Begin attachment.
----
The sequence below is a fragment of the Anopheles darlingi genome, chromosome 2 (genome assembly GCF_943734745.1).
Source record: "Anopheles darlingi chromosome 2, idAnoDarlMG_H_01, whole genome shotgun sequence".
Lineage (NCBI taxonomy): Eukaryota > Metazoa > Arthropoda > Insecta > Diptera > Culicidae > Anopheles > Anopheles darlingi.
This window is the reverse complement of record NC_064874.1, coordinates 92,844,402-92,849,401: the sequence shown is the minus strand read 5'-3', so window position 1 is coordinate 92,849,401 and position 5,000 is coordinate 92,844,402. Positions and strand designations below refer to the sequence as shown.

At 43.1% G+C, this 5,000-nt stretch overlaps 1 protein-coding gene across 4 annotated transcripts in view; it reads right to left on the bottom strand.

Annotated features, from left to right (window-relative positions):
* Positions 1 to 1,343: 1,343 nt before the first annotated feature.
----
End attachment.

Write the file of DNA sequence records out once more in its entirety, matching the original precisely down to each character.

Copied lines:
The sequence below is a fragment of the Anopheles darlingi genome, chromosome 2 (genome assembly GCF_943734745.1).
Source record: "Anopheles darlingi chromosome 2, idAnoDarlMG_H_01, whole genome shotgun sequence".
Lineage (NCBI taxonomy): Eukaryota > Metazoa > Arthropoda > Insecta > Diptera > Culicidae > Anopheles > Anopheles darlingi.
This window is the reverse complement of record NC_064874.1, coordinates 92,844,402-92,849,401: the sequence shown is the minus strand read 5'-3', so window position 1 is coordinate 92,849,401 and position 5,000 is coordinate 92,844,402. Positions and strand designations below refer to the sequence as shown.

At 43.1% G+C, this 5,000-nt stretch overlaps 1 protein-coding gene across 4 annotated transcripts in view; it reads right to left on the bottom strand.

Annotated features, from left to right (window-relative positions):
* Positions 1 to 1,343: 1,343 nt before the first annotated feature.